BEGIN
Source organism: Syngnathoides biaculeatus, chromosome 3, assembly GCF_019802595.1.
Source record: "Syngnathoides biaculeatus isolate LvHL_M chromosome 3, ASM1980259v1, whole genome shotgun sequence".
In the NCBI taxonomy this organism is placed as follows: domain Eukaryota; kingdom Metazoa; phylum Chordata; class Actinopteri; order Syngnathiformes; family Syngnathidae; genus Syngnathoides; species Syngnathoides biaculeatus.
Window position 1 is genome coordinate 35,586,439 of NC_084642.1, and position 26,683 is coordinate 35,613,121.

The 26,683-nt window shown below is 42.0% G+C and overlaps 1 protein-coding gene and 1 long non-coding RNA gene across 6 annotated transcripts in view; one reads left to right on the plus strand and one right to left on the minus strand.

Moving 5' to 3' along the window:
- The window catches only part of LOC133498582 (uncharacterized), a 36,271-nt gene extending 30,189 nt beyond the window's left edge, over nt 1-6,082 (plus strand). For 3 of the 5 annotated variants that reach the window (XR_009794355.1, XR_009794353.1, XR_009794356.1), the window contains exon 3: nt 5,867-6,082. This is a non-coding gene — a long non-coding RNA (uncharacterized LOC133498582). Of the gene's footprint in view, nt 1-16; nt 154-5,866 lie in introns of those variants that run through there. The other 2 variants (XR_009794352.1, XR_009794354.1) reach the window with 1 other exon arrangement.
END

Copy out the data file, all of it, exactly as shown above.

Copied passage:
Source organism: Syngnathoides biaculeatus, chromosome 3, assembly GCF_019802595.1.
Source record: "Syngnathoides biaculeatus isolate LvHL_M chromosome 3, ASM1980259v1, whole genome shotgun sequence".
In the NCBI taxonomy this organism is placed as follows: domain Eukaryota; kingdom Metazoa; phylum Chordata; class Actinopteri; order Syngnathiformes; family Syngnathidae; genus Syngnathoides; species Syngnathoides biaculeatus.
Window position 1 is genome coordinate 35,586,439 of NC_084642.1, and position 26,683 is coordinate 35,613,121.

The 26,683-nt window shown below is 42.0% G+C and overlaps 1 protein-coding gene and 1 long non-coding RNA gene across 6 annotated transcripts in view; one reads left to right on the plus strand and one right to left on the minus strand.

Moving 5' to 3' along the window:
- The window catches only part of LOC133498582 (uncharacterized), a 36,271-nt gene extending 30,189 nt beyond the window's left edge, over nt 1-6,082 (plus strand). For 3 of the 5 annotated variants that reach the window (XR_009794355.1, XR_009794353.1, XR_009794356.1), the window contains exon 3: nt 5,867-6,082. This is a non-coding gene — a long non-coding RNA (uncharacterized LOC133498582). Of the gene's footprint in view, nt 1-16; nt 154-5,866 lie in introns of those variants that run through there. The other 2 variants (XR_009794352.1, XR_009794354.1) reach the window with 1 other exon arrangement.